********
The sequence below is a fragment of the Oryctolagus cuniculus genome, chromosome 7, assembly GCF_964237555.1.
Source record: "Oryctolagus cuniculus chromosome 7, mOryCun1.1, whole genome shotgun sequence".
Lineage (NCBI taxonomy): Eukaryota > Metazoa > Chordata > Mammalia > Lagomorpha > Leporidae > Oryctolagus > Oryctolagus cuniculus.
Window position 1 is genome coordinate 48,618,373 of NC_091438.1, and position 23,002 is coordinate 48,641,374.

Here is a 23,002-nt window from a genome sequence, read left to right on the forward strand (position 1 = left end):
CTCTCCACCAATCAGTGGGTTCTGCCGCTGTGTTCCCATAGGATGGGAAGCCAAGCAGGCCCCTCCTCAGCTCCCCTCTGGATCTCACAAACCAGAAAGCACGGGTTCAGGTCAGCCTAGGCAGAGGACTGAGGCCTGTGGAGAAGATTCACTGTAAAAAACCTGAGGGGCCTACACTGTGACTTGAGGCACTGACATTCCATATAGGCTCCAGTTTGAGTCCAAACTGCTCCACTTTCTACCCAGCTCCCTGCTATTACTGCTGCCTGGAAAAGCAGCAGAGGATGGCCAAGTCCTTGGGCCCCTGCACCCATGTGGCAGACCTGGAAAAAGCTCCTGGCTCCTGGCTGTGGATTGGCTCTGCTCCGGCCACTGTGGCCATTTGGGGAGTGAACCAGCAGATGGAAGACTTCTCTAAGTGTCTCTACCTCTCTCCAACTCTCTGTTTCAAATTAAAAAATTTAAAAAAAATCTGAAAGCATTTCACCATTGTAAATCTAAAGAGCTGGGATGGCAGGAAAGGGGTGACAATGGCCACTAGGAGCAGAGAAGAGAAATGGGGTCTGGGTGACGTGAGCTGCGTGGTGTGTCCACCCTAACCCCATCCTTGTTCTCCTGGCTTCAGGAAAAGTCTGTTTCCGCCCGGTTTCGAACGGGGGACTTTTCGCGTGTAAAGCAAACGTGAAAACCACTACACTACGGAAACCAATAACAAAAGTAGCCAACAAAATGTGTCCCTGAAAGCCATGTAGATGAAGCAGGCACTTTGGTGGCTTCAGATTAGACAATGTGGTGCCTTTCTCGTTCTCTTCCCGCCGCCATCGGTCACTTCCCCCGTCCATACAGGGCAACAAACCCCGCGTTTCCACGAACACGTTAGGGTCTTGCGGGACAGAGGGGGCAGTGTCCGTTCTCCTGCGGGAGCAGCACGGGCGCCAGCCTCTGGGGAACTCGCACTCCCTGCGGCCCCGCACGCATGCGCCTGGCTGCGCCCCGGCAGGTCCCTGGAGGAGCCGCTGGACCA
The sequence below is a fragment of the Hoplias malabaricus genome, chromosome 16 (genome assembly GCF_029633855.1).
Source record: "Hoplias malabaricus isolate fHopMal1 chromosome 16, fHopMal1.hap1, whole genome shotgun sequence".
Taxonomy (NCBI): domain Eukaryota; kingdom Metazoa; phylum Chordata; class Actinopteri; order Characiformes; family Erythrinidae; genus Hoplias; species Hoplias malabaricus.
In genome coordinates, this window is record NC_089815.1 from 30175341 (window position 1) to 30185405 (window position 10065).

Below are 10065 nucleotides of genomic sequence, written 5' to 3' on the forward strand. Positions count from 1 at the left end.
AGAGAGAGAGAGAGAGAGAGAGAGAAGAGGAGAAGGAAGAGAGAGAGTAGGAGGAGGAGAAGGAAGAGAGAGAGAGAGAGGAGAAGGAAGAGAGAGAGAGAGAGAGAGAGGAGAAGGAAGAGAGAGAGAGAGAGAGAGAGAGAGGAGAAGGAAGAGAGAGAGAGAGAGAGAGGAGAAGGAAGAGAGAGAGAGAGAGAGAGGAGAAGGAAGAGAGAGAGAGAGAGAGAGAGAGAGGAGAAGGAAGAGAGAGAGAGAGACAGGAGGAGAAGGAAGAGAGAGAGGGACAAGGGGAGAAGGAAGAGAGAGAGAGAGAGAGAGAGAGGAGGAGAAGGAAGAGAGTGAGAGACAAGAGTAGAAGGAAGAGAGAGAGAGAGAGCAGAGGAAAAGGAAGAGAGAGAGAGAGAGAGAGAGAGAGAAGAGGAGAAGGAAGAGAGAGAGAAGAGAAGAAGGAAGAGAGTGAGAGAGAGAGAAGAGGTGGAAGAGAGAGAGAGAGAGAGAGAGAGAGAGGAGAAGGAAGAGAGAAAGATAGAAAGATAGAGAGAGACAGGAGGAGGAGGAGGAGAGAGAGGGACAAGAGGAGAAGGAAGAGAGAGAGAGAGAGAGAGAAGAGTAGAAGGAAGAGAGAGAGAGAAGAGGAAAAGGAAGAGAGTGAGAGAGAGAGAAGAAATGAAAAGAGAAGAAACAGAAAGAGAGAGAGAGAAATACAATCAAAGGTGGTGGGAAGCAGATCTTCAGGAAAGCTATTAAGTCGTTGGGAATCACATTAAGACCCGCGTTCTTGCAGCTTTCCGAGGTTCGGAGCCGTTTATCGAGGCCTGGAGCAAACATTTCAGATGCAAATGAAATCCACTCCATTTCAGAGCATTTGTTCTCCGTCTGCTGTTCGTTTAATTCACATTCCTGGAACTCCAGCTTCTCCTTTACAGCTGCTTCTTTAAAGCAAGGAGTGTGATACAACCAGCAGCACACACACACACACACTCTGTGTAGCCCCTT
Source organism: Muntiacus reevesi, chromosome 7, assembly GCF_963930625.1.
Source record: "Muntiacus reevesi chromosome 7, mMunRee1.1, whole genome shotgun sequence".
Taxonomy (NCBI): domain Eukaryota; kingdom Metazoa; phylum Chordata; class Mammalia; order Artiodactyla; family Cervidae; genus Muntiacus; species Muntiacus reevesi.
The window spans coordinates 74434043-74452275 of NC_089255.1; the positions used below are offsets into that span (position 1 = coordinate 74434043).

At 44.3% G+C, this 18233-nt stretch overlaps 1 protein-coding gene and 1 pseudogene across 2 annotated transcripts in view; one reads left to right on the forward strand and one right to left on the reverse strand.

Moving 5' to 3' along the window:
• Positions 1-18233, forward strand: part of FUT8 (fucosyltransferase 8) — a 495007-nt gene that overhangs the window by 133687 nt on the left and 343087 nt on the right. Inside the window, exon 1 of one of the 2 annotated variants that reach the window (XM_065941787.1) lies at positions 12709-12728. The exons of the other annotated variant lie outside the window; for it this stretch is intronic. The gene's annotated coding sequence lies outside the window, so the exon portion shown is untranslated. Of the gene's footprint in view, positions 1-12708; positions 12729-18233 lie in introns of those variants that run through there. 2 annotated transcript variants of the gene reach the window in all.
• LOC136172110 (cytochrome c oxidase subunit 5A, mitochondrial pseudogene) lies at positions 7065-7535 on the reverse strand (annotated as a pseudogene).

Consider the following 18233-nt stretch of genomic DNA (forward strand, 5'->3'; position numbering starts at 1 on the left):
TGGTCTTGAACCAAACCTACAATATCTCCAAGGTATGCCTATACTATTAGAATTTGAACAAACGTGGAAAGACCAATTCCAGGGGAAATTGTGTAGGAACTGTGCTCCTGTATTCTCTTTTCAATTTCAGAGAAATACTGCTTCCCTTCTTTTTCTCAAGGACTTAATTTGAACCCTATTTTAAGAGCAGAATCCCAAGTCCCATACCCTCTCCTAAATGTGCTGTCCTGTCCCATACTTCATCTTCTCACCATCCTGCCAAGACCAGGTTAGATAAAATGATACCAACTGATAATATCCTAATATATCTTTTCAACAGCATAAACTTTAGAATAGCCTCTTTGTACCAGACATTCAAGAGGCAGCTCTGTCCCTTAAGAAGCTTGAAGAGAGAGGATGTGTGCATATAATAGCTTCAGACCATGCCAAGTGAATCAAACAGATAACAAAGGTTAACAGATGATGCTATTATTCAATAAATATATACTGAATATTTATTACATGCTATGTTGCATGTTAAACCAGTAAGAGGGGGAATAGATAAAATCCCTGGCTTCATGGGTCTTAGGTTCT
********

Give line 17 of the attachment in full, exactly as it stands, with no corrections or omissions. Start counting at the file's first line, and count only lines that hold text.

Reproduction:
At 44.3% G+C, this 18233-nt stretch overlaps 1 protein-coding gene and 1 pseudogene across 2 annotated transcripts in view; one reads left to right on the forward strand and one right to left on the reverse strand.